Car Repair

I am not a car guy but I am fine with getting my hands dirty. Technically I can be a car guy but somehow I never did because there wasn't much guidance from my peers. With Micky's knowledge and willingness to guide, plus his amazing array of tools of course, I did learn to do minor servicing sometime back. I must agree the short lesson helped. For one, I could jack my car and remove my wheels to play around with the axles.

An Aussie chap, Darren, joined us recently in the factory as a casual worker. He is the kind of guy who drove cars for decades but never visited a mechanic even once. Yes, car guy. Whenever there was a chance, I would ask him about car repairs. He encouraged me to try things out, small things first and move on to bigger things when I have the confidence to do so. Little did he know confidence isn't what I need. I was a tank mechanic and could strip and lift an AVLB tank engine in 20 minutes with 2 of my best partners back in the army. I can handle tools, remove and connect stuff in terribly confined situations. But give me a car, I am helpless. Blame it on sleeping on the lessons back then, I didn't learn about automobile mechanics as much as I wished though I had the chance.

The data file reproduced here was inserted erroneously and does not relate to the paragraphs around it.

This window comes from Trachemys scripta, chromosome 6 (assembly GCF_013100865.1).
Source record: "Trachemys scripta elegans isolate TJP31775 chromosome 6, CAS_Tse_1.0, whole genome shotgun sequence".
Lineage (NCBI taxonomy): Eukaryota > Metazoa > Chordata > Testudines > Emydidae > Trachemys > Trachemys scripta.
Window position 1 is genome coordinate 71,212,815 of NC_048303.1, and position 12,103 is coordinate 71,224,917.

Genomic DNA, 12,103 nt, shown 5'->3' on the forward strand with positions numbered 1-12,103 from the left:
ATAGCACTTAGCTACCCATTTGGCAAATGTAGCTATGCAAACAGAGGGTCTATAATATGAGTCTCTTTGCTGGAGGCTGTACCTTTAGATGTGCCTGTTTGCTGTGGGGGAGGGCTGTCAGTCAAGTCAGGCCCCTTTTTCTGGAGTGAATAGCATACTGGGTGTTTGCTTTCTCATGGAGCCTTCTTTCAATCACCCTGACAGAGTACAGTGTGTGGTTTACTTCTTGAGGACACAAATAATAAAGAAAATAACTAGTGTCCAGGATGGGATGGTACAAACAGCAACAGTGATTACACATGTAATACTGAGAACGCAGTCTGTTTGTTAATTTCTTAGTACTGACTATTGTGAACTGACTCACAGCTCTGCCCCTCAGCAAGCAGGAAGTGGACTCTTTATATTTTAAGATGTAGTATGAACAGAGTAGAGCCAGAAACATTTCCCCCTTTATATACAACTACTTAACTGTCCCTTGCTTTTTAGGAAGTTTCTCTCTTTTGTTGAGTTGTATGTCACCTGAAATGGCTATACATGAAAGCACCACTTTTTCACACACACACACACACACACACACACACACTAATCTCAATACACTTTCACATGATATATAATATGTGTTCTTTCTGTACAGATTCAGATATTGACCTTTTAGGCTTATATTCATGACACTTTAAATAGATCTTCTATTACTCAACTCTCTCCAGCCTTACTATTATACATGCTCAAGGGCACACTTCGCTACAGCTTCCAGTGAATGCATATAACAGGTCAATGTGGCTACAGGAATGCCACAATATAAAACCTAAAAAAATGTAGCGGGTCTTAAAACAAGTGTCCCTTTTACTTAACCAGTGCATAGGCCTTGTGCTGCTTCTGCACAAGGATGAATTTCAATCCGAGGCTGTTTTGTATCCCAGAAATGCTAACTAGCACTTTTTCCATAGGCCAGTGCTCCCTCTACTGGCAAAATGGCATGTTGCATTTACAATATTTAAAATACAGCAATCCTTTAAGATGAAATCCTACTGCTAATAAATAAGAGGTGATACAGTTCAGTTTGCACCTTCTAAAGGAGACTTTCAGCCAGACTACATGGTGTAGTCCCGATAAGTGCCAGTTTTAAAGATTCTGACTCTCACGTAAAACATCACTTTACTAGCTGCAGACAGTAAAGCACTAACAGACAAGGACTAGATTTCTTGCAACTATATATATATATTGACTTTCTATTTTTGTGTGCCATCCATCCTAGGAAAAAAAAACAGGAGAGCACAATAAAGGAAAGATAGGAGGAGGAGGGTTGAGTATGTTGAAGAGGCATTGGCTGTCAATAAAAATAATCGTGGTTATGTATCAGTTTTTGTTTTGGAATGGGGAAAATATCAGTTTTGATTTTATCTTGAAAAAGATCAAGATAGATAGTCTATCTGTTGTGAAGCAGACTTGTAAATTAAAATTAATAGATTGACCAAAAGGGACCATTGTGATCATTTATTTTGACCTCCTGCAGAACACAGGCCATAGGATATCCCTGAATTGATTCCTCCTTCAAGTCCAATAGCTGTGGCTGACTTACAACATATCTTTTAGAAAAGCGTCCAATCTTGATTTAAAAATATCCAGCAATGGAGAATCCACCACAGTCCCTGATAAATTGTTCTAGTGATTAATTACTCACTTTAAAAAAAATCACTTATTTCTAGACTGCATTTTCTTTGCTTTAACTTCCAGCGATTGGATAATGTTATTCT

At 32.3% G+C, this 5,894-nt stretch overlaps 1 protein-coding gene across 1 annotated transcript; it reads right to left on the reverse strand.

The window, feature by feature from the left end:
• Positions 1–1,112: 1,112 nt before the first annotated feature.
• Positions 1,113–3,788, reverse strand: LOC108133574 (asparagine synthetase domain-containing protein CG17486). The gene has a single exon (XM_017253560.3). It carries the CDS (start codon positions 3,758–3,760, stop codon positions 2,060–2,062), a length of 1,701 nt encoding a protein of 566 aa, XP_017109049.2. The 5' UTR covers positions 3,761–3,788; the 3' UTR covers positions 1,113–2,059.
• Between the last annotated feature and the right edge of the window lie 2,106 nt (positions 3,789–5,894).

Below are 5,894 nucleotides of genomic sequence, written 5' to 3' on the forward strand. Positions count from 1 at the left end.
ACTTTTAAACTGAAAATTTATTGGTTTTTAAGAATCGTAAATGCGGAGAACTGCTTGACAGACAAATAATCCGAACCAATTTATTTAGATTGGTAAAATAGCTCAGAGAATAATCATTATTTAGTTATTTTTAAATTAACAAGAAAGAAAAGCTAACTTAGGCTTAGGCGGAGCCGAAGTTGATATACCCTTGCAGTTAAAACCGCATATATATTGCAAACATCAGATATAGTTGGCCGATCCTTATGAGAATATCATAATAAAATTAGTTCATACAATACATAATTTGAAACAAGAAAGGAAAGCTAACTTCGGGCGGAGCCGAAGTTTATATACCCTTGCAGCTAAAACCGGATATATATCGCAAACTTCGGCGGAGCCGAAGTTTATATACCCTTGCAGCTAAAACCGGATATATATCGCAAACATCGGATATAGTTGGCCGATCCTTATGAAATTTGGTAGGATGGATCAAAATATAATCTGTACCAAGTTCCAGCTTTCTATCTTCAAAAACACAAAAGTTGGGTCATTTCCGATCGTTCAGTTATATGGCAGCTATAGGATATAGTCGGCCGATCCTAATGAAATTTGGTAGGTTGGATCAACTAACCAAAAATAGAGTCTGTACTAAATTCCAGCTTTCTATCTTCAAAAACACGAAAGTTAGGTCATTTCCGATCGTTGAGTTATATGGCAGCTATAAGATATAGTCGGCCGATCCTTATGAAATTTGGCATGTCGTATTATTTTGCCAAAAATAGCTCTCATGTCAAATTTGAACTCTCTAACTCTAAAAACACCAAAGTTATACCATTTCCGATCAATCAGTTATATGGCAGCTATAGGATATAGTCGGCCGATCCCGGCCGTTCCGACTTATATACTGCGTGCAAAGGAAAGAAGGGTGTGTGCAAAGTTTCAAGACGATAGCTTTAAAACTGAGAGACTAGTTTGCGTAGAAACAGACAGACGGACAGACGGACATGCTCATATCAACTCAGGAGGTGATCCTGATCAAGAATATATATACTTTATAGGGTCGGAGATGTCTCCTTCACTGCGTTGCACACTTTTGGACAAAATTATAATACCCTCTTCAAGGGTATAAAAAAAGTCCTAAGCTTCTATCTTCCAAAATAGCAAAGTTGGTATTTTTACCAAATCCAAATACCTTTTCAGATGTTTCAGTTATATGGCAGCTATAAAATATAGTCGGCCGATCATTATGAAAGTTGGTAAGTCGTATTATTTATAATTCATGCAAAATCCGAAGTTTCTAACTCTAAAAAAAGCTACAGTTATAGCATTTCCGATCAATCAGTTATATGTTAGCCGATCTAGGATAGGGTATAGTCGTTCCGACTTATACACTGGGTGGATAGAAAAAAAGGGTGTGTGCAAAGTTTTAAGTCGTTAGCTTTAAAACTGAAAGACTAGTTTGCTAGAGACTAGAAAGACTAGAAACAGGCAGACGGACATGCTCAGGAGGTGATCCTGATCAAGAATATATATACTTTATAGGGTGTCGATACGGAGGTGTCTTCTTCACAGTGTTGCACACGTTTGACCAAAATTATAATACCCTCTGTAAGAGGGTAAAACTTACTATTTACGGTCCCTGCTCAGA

Fortunately with decent basic knowledge from the countless tanks we serviced and repaired, I could catch concepts that Darren tried to convey to me quickly. Each conversation with him improved my knowledge about the basics of the average car. We agreed that I should not be tinkering with Goldilocks at the moment until I have a backup car in case any repair required an off-road time longer than expected. Moreover I have inadequate tools and my garage is now too small because of Penny's car and Barry White's dead body lying around. Soon... one day... it is inevitable.